So we want to give a set to one of our readers. All you have to do is comment on this post. Each post will get a number and then my kids will pull a number out of a hat.

Another true story, for a laugh before we go: after Christmas, we had a dinner party where I cooked Aunt Debbie’s ham. It made a mess in the pan, and one of our friends was trying to clean it. Finally she said “We need a dryer sheet! You put a dryer sheet in here and heat it up on the stove and this will come right off.”

My other friend leaned over to her and whispered “You aren’t going to find a dryer sheet in this house”.

How well she knows!

Determined to Get Aaron a Dog ~ Jen

I prayed this week for God to help me find ways to not think of food so often. In typical God fashion, He came large.

One of the distractions I can’t talk about yet, because it’s not a done deal and I am still not sure how it will all shake out. The next 48 hours are huge, so if you have prayer space to spare, maybe you could ask the Lord to guide our choices.

The other distraction has my heart full, full, full of love. Remember this post from last year? My good and beautiful friend Lisa wrote that post. Her son Aaron is the apple cheeked bubba in the pictures.

Aaron has autism, but that’s not the thing you need to know about him. He’s smart as a whip and has been since he was born. His eyes are soulful, deep and knowing. He’s careful too, and he knows when enough is enough, which is a lesson most adults are still struggling to learn.

When enough is enough, Aaron does two things: he stays put where he feels safe, or he runs.

If he stays put, even with determination, Lisa and her husband Steve can work with that. The therapists can work with that. The extended family and friends have learned what to do to make experiences less threatening. And we all know that coming to where Aaron feels safe is best for him right now.

But the running is a whole other thing. Aaron is tall and strong for his age, and he’s only going to grow. He can get out, over and through, just like any other boy his age. It scares the heck out of Lisa and Steve what could happen one day if he got away. Away into the street, or across a parking lot, or some place where he couldn’t tell people who he is.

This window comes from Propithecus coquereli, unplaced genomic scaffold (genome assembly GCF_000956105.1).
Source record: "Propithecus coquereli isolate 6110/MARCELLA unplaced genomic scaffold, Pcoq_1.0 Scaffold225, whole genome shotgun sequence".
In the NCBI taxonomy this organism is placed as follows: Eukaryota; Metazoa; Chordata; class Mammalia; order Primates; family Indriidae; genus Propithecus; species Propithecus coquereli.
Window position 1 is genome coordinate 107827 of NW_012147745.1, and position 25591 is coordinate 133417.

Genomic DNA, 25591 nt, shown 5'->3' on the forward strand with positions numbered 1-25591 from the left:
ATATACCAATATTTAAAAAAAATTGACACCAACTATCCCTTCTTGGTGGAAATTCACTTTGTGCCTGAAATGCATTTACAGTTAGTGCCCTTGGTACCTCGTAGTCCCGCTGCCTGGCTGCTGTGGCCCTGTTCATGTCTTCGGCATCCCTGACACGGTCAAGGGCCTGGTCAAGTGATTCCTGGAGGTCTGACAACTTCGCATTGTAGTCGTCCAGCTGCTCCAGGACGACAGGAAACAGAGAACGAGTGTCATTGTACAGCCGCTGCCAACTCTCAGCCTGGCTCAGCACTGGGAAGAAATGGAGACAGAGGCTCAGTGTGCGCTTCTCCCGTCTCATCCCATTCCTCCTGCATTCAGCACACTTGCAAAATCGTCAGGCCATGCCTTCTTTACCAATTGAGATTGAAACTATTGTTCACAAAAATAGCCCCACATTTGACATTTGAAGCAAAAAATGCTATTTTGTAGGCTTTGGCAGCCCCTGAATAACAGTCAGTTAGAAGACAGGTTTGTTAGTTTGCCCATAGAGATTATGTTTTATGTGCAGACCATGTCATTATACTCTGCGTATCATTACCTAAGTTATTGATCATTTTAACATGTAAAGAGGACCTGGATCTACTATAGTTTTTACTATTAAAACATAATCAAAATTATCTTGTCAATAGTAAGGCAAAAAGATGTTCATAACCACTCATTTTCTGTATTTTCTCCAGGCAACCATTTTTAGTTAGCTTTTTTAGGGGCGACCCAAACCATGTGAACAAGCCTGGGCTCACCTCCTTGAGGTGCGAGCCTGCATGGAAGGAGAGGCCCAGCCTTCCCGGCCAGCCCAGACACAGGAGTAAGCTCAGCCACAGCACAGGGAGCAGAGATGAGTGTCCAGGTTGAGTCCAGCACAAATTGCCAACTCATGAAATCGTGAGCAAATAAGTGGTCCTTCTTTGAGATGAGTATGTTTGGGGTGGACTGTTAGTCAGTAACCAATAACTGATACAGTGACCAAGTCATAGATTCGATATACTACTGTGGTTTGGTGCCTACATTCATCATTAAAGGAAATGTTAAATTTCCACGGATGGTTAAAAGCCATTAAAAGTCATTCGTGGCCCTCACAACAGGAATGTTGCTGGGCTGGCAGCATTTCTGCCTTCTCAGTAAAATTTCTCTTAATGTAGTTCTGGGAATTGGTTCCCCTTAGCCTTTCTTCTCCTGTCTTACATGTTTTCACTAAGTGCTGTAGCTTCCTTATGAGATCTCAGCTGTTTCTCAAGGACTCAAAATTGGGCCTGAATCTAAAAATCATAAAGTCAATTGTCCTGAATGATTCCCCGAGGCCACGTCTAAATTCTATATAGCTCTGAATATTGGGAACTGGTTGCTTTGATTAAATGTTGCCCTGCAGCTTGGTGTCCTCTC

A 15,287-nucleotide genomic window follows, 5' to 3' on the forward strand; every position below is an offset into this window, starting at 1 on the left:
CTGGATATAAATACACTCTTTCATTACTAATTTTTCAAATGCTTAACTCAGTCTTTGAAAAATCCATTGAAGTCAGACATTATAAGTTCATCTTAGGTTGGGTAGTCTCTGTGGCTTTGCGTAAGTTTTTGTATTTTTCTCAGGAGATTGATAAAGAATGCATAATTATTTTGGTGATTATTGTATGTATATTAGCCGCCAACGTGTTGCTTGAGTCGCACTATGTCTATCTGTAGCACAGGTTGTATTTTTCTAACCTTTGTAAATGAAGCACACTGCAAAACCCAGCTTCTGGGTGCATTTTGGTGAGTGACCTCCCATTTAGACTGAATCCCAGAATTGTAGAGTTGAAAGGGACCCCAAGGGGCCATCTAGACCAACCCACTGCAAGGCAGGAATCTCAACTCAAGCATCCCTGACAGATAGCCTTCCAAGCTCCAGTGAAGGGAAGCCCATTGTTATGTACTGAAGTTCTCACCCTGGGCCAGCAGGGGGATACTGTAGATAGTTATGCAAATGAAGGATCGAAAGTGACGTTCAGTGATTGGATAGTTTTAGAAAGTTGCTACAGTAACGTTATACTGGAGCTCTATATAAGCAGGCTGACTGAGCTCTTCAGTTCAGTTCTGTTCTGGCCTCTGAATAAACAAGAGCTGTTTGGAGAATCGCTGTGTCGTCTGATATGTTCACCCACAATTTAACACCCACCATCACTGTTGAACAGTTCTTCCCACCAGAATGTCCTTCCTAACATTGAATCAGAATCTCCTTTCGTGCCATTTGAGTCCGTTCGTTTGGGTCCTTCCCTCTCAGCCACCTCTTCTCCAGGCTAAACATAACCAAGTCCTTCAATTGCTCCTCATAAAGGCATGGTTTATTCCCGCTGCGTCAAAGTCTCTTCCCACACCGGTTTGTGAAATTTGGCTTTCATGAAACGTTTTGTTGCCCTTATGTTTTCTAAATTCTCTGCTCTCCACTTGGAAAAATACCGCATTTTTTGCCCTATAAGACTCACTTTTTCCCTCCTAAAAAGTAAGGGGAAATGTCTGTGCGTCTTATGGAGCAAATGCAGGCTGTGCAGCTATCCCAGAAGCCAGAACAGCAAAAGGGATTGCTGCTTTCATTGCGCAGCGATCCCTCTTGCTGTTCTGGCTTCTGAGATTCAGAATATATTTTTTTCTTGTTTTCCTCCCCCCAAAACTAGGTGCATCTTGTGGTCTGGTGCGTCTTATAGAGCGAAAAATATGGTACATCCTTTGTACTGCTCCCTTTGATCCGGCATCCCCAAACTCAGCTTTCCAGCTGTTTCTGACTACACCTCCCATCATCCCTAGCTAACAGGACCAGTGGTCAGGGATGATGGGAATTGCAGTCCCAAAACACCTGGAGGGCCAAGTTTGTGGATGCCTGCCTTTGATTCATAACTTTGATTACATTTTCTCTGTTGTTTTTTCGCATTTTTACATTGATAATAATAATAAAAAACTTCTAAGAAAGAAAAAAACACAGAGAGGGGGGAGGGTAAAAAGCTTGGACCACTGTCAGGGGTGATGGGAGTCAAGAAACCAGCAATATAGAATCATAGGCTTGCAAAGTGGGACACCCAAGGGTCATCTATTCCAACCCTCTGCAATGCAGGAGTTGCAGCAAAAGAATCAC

So, because Lisa and Steve are very determined folks, an idea took shape. What if Aaron had a companion dog?

Lisa and Steve already have a dog, Mia. She is one of Aaron’s best friends. But Mia can’t be the companion Aaron needs because even though she loves her some Aaron, she’s the size of a sandwich.

Aaron needs a big dog. And these are the things Lisa dreams a dog could be to Aaron:

A highly trained and calm Autism service dog won’t be placing demands on Aaron the way that people in his life do. The dog can help convey the message to Aaron that he is good enough as he is, Autism or no Autism. A dog doesn’t judge behaviors. He doesn’t mind if you flap your hands, spin in circles, repeat lines from movies or spell the same words over and over again. He will probably wag his tail when you eat peanut butter sandwiches for breakfast, lunch and dinner. He won’t mind that you refuse to wear your scratchy school uniform and cry every time you have to take a bath. He might even distract you by being silly so that you can do the things you need to do. And, when you lay on the floor in public, because you’re overwhelmed, he won’t care about disapproving looks from strangers. In fact, he might just lick your face, nudge you to get up, and remind you that there is nothing to fear.

Last week she found out that they have been approved to get a dog from the good folks at Good Dog! Autism Companions, probably a golden retriever or yellow Labrador.

It takes…are you ready…$12,000 to train a dog like this. Well, we can’t expect a special dog for a special boy to come cheap. It’s just what it is. And as Lisa told me “Aaron WILL get a dog. We WILL make this happen.”

Lisa launched the fundraising page for Aaron on Monday at about 12:30. You know what happened next? Within 24 hours, over $3000 were donated. As of yesterday, it was $6600. It’s been blowing our minds. It’s a lot of love and determination.

Lisa and Steve are determined to provide the best environment for their son to be who he is meant to be.

Their family, friends and complete strangers are determined to make this happen for them.

We want to invite you to join in. Like the Church says, we can use our Time, Talent or Treasure, whatever we have to give.

Lisa, Steve and Aaron could use a prayer.

They could use all of us spreading the word on our social media sites.

And of course, they could use some of the money we set aside for just this type of thing.

Aaron 2

Aaron needs an Angel. Can you help?


I am still doing the Made to Crave bible study online and “Determination” was our word of the week. It became clear as the week went on that the word was not for my diet or my Bible study. It was for this effort. I apologize to the MTC community for being a bit off-topic, but this is where God took me this week: away from my pantry and scale and towards all the good in the world!

P31 OBS Blog Hop

Best Use of Cheap Vodka

Six weeks ago, I rolled into Albertson’s before gym class with Annie in tow and bought a $9 plastic gallon of vodka.